Yes, my customers could protect themselves by comparing the whois information (though casual internet users won’t), but I have no way to protect myself/my customers/my brand from the scammers.

    If anyone is aware of any action I COULD take I would be grateful, but so far all attempts have been fruitless and frustrating.

    Cheers,
    Will

  29. Jon

    I would love it if we had an update on this, re. Privacy settings. I have recently changed many of the domains I own to private after some worrying circumstances. The most recent is that someone registered a similar domain to my main web business (hyphen added) and used my personal name and address as the whois data. Then they displayed my website in a frame. No idea what they are planning, and I am trying to persuade enom to hand the domain over to my control (seeing that it is registered in my name!).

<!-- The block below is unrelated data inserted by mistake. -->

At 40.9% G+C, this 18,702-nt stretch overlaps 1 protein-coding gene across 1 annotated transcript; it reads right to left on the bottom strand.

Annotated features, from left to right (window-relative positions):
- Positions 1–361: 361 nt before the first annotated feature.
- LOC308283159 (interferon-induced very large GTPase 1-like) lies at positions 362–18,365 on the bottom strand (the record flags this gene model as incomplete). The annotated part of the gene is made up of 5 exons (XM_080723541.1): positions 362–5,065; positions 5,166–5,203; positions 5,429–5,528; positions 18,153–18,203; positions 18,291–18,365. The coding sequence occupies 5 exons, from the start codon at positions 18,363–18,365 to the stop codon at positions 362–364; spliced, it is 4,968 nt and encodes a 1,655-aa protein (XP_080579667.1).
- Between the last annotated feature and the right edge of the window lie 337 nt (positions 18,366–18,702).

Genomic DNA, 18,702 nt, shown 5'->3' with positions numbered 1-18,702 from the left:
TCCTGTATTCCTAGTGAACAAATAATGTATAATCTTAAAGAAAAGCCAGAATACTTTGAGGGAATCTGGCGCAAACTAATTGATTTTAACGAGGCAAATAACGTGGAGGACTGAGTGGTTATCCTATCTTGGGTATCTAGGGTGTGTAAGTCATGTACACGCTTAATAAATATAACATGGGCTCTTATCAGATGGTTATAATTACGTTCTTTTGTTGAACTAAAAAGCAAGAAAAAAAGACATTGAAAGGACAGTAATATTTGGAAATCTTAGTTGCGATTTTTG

What is most worrying is having my family home address public. If I had an office I would provide that address, but now I see threats and risks everywhere (proud father of 2 young boys). So domain privacy it is. Hoping this will not negatively affect my rankings, would seem unfair if it did.

css.php